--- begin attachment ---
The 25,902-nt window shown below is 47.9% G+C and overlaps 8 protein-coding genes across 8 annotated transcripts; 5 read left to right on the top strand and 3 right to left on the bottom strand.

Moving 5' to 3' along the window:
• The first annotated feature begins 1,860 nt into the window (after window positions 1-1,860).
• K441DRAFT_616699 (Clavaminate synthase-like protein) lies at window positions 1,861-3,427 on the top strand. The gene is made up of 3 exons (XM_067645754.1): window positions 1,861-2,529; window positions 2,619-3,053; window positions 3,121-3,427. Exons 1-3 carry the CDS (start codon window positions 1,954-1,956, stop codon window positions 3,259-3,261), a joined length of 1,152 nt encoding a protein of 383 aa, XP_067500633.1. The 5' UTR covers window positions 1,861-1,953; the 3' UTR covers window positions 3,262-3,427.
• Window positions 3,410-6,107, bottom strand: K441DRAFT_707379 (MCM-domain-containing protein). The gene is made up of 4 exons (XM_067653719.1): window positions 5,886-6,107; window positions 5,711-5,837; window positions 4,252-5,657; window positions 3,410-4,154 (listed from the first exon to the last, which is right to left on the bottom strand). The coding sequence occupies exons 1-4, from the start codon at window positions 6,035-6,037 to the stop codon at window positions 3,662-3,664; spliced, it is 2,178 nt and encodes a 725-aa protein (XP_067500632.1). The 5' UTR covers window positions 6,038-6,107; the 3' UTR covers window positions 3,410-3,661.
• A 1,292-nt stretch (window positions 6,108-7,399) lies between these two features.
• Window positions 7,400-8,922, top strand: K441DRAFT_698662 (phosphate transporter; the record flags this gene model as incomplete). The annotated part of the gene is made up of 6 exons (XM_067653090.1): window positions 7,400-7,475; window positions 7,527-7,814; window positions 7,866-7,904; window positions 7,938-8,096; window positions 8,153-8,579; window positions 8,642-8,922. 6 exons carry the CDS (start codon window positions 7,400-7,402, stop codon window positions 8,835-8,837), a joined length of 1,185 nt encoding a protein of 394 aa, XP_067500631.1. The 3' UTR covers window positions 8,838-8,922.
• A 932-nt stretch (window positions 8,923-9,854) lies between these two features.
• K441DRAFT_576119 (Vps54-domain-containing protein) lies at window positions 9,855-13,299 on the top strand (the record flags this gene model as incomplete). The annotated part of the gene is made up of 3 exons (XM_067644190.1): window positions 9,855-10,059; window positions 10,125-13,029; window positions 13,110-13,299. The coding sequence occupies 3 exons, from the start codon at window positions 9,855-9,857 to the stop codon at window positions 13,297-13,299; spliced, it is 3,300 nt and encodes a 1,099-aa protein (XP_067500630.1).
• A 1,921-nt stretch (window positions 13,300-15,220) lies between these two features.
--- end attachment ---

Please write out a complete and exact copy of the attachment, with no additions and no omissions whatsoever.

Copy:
The 25,902-nt window shown below is 47.9% G+C and overlaps 8 protein-coding genes across 8 annotated transcripts; 5 read left to right on the top strand and 3 right to left on the bottom strand.

Moving 5' to 3' along the window:
• The first annotated feature begins 1,860 nt into the window (after window positions 1-1,860).
• K441DRAFT_616699 (Clavaminate synthase-like protein) lies at window positions 1,861-3,427 on the top strand. The gene is made up of 3 exons (XM_067645754.1): window positions 1,861-2,529; window positions 2,619-3,053; window positions 3,121-3,427. Exons 1-3 carry the CDS (start codon window positions 1,954-1,956, stop codon window positions 3,259-3,261), a joined length of 1,152 nt encoding a protein of 383 aa, XP_067500633.1. The 5' UTR covers window positions 1,861-1,953; the 3' UTR covers window positions 3,262-3,427.
• Window positions 3,410-6,107, bottom strand: K441DRAFT_707379 (MCM-domain-containing protein). The gene is made up of 4 exons (XM_067653719.1): window positions 5,886-6,107; window positions 5,711-5,837; window positions 4,252-5,657; window positions 3,410-4,154 (listed from the first exon to the last, which is right to left on the bottom strand). The coding sequence occupies exons 1-4, from the start codon at window positions 6,035-6,037 to the stop codon at window positions 3,662-3,664; spliced, it is 2,178 nt and encodes a 725-aa protein (XP_067500632.1). The 5' UTR covers window positions 6,038-6,107; the 3' UTR covers window positions 3,410-3,661.
• A 1,292-nt stretch (window positions 6,108-7,399) lies between these two features.
• Window positions 7,400-8,922, top strand: K441DRAFT_698662 (phosphate transporter; the record flags this gene model as incomplete). The annotated part of the gene is made up of 6 exons (XM_067653090.1): window positions 7,400-7,475; window positions 7,527-7,814; window positions 7,866-7,904; window positions 7,938-8,096; window positions 8,153-8,579; window positions 8,642-8,922. 6 exons carry the CDS (start codon window positions 7,400-7,402, stop codon window positions 8,835-8,837), a joined length of 1,185 nt encoding a protein of 394 aa, XP_067500631.1. The 3' UTR covers window positions 8,838-8,922.
• A 932-nt stretch (window positions 8,923-9,854) lies between these two features.
• K441DRAFT_576119 (Vps54-domain-containing protein) lies at window positions 9,855-13,299 on the top strand (the record flags this gene model as incomplete). The annotated part of the gene is made up of 3 exons (XM_067644190.1): window positions 9,855-10,059; window positions 10,125-13,029; window positions 13,110-13,299. The coding sequence occupies 3 exons, from the start codon at window positions 9,855-9,857 to the stop codon at window positions 13,297-13,299; spliced, it is 3,300 nt and encodes a 1,099-aa protein (XP_067500630.1).
• A 1,921-nt stretch (window positions 13,300-15,220) lies between these two features.